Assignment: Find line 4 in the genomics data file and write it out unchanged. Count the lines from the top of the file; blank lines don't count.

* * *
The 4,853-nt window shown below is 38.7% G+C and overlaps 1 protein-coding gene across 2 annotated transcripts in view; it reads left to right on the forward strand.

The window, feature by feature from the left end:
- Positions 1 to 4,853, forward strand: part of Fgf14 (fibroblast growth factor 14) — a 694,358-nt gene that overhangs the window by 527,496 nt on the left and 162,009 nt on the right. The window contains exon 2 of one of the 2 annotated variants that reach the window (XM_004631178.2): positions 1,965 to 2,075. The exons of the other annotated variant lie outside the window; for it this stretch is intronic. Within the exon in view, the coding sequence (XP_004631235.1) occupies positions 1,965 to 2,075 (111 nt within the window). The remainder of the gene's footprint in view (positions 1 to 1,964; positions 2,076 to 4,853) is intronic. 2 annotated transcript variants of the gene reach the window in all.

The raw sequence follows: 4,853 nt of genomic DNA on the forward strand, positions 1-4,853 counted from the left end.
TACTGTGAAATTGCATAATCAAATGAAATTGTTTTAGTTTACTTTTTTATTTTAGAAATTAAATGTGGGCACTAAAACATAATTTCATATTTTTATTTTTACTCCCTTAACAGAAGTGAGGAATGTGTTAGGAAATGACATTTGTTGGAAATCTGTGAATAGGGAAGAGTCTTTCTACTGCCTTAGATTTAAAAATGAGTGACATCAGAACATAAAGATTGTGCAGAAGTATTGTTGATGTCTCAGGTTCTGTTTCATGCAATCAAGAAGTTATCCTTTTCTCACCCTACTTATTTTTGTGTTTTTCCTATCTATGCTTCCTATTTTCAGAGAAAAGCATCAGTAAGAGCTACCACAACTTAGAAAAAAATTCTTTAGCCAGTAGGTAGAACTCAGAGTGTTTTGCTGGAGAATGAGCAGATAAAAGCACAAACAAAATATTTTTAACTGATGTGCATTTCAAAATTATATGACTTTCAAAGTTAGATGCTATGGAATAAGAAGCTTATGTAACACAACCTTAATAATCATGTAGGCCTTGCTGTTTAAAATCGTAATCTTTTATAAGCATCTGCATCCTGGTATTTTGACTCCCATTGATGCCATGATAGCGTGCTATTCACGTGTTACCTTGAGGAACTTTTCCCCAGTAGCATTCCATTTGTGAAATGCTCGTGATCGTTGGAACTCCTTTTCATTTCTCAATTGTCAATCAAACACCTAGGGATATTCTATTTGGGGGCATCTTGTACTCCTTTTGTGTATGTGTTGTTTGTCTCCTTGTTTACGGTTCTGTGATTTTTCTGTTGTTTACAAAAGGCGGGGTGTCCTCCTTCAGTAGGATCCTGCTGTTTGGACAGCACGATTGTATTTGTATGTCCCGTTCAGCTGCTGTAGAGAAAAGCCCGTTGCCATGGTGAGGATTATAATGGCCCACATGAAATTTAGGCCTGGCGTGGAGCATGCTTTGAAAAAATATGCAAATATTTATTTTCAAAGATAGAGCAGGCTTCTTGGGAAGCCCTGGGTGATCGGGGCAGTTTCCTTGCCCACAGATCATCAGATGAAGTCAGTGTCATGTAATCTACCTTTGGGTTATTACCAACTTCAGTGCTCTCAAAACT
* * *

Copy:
The raw sequence follows: 4,853 nt of genomic DNA on the forward strand, positions 1-4,853 counted from the left end.